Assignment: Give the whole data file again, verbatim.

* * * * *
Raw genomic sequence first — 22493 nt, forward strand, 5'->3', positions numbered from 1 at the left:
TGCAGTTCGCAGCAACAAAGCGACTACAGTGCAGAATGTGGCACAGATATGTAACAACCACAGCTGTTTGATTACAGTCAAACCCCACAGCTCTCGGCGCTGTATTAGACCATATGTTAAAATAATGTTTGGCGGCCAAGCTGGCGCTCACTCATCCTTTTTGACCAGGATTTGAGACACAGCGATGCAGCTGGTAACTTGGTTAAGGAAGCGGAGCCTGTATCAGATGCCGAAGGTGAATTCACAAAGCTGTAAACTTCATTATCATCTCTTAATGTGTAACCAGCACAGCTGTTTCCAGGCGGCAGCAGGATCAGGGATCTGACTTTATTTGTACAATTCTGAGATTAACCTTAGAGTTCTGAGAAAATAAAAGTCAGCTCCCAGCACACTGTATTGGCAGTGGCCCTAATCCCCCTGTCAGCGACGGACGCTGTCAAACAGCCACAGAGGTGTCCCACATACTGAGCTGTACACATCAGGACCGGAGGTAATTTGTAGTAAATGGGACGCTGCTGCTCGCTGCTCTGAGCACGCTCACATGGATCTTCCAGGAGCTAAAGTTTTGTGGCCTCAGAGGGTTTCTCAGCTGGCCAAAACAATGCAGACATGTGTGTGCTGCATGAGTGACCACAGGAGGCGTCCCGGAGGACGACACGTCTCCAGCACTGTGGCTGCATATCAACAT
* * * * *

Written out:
Raw genomic sequence first — 22493 nt, forward strand, 5'->3', positions numbered from 1 at the left:
TGCAGTTCGCAGCAACAAAGCGACTACAGTGCAGAATGTGGCACAGATATGTAACAACCACAGCTGTTTGATTACAGTCAAACCCCACAGCTCTCGGCGCTGTATTAGACCATATGTTAAAATAATGTTTGGCGGCCAAGCTGGCGCTCACTCATCCTTTTTGACCAGGATTTGAGACACAGCGATGCAGCTGGTAACTTGGTTAAGGAAGCGGAGCCTGTATCAGATGCCGAAGGTGAATTCACAAAGCTGTAAACTTCATTATCATCTCTTAATGTGTAACCAGCACAGCTGTTTCCAGGCGGCAGCAGGATCAGGGATCTGACTTTATTTGTACAATTCTGAGATTAACCTTAGAGTTCTGAGAAAATAAAAGTCAGCTCCCAGCACACTGTATTGGCAGTGGCCCTAATCCCCCTGTCAGCGACGGACGCTGTCAAACAGCCACAGAGGTGTCCCACATACTGAGCTGTACACATCAGGACCGGAGGTAATTTGTAGTAAATGGGACGCTGCTGCTCGCTGCTCTGAGCACGCTCACATGGATCTTCCAGGAGCTAAAGTTTTGTGGCCTCAGAGGGTTTCTCAGCTGGCCAAAACAATGCAGACATGTGTGTGCTGCATGAGTGACCACAGGAGGCGTCCCGGAGGACGACACGTCTCCAGCACTGTGGCTGCATATCAACAT